This is a fairy tale world where happy ever after does not exist and where the characters' fates hang in the balance. Melissa Albert's imagination is allowed to run wild in this spine-chilling collection which I advise not reading when you're in the house alone! 

Tuesday, 12 January 2021

Blog Tour: Review: I Give It a Year by Helen Whitaker

Today I'm hosting a stop on the blog tour for 'I Give It A Year' by Helen Whitaker. Thanks to Alex at Orion for asking me to take part. 

Publisher: Orion 
Published: 7th January 2021

Her husband's moved out - and her dad's moved in...

It's New Year's Eve, and Iris has just found out that her husband, Adam, is cheating on her. Furious, she kicks him out, and enlists her Dad to move in and help with the children whilst she tries to mend her broken heart.

But her Dad soon starts to display signs of Alzheimer's, and Iris realises that if she loses her partner, she'll be managing an awful lot on her own. Soon, she realises that Adam wasn't the only one taking their marriage for granted, and for the sake of the children she decides to give him one more chance.

But is it braver to stay than to run? And can anyone fall in love with the same person twice?

This is the first book I've read by Helen Whitaker so I was looking forward to trying a title by an author who is new to me. 'I Give It A Year' begins with Iris discovering that her husband has been having an affair. The story chronicles the year that follows as Iris and her husband Adam explore what went wrong and whether they can save their marriage after his infidelity. 

What I found really interesting about the book is the way in which the author shows that there is more than one side to the story. It is not as clear cut as it might first seem and my sympathies were definitely divided between the two main characters. Iris decides that they will have a year to try to work things out and so they start couples counselling. This isn't something that I've come across very often in stories that I've read so I thought it was a fascinating way of digging beneath the surface of a marriage, to explore some of the reasons why it may have begun to break down. Whitaker writes with honesty and sensitivity and this section of the book was very well handled. 

As well as the focus on the marriage, the author also explores the difficulties and struggles of dealing with a parent with ongoing signs of Alzheimer's. This has an impact on the whole family and at times, I found this quite hard to read about but it's something that affects a huge number of people so I like the fact that the author was brave enough to tackle the topic.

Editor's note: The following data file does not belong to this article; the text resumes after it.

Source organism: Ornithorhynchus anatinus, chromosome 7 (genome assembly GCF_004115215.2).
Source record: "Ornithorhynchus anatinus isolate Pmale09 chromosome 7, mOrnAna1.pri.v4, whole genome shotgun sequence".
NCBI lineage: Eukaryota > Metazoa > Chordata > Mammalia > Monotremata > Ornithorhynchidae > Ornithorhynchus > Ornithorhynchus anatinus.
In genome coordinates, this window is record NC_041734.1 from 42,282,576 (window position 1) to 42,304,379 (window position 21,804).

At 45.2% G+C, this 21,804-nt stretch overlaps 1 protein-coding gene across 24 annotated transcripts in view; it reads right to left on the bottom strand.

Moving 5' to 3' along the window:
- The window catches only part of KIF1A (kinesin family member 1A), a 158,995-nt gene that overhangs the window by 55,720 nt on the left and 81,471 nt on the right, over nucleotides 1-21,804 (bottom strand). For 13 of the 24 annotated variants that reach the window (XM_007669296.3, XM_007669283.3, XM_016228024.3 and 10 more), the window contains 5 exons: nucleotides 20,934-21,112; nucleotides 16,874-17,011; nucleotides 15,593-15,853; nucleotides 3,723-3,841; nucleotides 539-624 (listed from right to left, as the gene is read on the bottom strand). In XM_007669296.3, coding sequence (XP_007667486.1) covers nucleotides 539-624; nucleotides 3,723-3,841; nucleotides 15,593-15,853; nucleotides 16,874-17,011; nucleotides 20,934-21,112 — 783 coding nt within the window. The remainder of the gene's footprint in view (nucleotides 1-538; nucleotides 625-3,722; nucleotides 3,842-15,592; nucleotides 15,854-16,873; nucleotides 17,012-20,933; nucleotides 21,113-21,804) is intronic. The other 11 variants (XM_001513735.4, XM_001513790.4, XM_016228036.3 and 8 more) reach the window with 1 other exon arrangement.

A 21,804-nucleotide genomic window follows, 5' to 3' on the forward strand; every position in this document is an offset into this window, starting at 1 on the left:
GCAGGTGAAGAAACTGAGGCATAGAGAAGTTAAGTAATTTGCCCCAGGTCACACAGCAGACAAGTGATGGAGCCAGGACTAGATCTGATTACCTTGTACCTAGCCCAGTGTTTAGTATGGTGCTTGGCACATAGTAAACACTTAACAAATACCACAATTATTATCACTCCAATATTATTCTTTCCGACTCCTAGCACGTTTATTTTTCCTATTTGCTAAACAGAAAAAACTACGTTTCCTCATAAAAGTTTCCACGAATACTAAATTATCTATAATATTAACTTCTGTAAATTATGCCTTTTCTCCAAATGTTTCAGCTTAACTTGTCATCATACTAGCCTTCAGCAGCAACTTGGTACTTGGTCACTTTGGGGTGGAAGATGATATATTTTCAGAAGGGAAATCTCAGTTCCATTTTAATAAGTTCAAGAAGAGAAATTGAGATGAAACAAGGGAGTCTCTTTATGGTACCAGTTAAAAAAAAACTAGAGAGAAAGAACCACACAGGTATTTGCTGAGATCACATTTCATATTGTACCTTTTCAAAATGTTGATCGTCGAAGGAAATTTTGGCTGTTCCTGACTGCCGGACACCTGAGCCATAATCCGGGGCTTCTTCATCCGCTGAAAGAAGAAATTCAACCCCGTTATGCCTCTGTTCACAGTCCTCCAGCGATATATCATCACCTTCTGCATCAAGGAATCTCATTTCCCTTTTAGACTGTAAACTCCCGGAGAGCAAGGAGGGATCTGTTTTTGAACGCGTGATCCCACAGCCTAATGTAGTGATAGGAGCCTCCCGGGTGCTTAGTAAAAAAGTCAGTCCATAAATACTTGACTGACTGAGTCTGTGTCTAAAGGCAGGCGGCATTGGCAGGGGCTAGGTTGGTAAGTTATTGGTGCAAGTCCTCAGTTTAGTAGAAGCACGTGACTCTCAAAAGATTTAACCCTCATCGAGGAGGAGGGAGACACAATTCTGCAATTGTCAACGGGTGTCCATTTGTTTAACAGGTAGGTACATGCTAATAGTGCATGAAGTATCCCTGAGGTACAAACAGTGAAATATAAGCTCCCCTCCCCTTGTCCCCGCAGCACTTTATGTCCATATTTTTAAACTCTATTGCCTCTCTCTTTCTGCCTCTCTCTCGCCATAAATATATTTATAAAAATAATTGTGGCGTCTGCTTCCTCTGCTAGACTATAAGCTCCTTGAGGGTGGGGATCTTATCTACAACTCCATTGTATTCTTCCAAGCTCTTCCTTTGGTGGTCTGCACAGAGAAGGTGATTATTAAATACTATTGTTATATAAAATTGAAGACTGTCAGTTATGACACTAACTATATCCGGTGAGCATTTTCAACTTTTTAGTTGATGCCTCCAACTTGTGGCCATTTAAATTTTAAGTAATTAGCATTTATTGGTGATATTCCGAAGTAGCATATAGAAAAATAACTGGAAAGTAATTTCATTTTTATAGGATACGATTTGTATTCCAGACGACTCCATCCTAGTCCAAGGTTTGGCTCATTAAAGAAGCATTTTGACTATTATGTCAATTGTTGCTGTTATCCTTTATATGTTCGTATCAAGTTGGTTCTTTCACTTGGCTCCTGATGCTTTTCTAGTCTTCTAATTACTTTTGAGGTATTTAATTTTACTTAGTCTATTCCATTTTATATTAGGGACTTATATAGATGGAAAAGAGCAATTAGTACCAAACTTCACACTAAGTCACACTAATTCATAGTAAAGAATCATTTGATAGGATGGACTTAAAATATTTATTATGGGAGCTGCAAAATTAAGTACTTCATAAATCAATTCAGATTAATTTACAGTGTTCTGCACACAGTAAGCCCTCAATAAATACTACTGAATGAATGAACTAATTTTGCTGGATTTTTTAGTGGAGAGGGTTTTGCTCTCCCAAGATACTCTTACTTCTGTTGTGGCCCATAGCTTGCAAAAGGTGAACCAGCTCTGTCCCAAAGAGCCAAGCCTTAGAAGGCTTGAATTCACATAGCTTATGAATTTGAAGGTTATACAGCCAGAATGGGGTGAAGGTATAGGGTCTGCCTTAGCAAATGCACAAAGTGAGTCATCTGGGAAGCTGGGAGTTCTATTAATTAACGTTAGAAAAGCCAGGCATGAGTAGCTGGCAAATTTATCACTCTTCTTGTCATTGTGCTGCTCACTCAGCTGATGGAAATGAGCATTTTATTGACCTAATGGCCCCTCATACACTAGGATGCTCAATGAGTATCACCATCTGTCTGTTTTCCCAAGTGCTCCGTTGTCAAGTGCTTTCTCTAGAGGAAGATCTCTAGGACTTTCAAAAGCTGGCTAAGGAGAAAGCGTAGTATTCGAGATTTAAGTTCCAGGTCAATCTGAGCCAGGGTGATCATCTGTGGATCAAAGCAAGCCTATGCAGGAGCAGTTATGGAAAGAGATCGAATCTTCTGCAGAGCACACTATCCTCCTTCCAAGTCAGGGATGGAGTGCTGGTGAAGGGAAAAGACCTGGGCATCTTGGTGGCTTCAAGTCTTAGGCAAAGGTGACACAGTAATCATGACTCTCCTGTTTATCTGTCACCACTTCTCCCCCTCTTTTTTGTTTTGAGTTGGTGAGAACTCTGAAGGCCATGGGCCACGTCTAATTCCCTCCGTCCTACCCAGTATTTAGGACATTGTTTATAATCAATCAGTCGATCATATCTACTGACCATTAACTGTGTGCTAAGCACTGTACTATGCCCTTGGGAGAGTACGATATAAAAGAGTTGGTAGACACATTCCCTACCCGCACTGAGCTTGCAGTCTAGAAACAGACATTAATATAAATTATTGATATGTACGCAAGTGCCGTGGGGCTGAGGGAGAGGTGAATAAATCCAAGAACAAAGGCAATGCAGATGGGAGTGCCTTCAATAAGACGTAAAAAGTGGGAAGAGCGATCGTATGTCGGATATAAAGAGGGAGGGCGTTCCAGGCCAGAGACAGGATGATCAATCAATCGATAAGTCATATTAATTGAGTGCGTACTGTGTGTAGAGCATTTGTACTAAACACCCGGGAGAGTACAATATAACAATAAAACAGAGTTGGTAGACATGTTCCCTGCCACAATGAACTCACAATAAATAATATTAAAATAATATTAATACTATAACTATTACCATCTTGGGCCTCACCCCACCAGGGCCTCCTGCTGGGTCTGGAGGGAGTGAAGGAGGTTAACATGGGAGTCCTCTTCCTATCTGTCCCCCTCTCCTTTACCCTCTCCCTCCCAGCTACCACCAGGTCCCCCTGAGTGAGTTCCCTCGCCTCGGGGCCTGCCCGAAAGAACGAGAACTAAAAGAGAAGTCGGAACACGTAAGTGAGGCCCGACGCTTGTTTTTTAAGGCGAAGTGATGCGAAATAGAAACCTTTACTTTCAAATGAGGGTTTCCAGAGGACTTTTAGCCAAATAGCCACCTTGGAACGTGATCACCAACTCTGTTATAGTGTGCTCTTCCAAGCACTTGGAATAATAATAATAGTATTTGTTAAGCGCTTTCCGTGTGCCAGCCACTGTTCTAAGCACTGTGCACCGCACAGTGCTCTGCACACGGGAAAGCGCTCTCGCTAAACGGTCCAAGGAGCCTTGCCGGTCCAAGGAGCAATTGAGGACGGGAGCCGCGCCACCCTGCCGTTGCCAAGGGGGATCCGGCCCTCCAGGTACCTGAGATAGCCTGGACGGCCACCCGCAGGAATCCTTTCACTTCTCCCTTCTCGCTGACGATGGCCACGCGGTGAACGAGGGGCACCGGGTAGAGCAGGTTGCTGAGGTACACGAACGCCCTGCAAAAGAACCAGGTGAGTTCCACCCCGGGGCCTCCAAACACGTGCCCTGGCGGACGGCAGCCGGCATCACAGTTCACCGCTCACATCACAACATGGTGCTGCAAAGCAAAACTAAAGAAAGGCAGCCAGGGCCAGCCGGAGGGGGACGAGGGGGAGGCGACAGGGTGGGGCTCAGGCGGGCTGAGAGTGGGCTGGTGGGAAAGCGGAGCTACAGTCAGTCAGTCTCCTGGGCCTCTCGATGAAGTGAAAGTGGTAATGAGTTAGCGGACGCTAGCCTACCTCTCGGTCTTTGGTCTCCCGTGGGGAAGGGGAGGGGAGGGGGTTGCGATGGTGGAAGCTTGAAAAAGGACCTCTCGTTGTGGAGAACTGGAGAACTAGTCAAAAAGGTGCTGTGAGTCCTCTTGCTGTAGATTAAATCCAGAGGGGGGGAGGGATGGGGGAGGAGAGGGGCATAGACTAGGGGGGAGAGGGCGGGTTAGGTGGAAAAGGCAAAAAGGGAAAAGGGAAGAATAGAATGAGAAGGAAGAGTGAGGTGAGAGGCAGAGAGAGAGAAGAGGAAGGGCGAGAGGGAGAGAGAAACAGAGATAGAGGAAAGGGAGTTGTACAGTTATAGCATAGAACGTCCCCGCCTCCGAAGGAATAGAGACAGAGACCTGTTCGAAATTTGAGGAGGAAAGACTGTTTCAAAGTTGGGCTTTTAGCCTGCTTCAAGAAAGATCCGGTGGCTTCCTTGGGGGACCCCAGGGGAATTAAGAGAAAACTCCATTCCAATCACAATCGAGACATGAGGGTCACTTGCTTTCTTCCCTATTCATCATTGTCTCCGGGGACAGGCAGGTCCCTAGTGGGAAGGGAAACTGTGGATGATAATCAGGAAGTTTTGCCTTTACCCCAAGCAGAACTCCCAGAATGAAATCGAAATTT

'I Give It A Year' was an original and honest novel which I very much enjoyed. The characters were brilliantly portrayed and I the story was truthful and emotional. I will definitely be looking out for more books by Helen Whitaker in the future. 

Don't forget to check out all of the other stops on the 'I Give It a Year' blog tour. 

Wednesday, 6 January 2021

Review: Good Morning, Midnight by Lily Brooks-Dalton

Publisher: Weidenfeld and Nicolson
Published: 12th September 2017

Augustine, a brilliant, aging astronomer, is consumed by the stars. For years he has lived in remote outposts, studying the sky for evidence of how the universe began. At his latest posting, in a research center in the Arctic, news of a catastrophic event arrives. The scientists are forced to evacuate, but Augustine stubbornly refuses to abandon his work. Shortly after the others have gone, Augustine discovers a mysterious child, Iris, and realizes the airwaves have gone silent. They are alone.

At the same time, Mission Specialist Sullivan is aboard the Aether on its return flight from Jupiter. The astronauts are the first human beings to delve this deep into space, and Sully has made peace with the sacrifices required of her: a daughter left behind, a marriage ended. So far the journey has been a success, but when Mission Control falls inexplicably silent, Sully and her crew mates are forced to wonder if they will ever get home.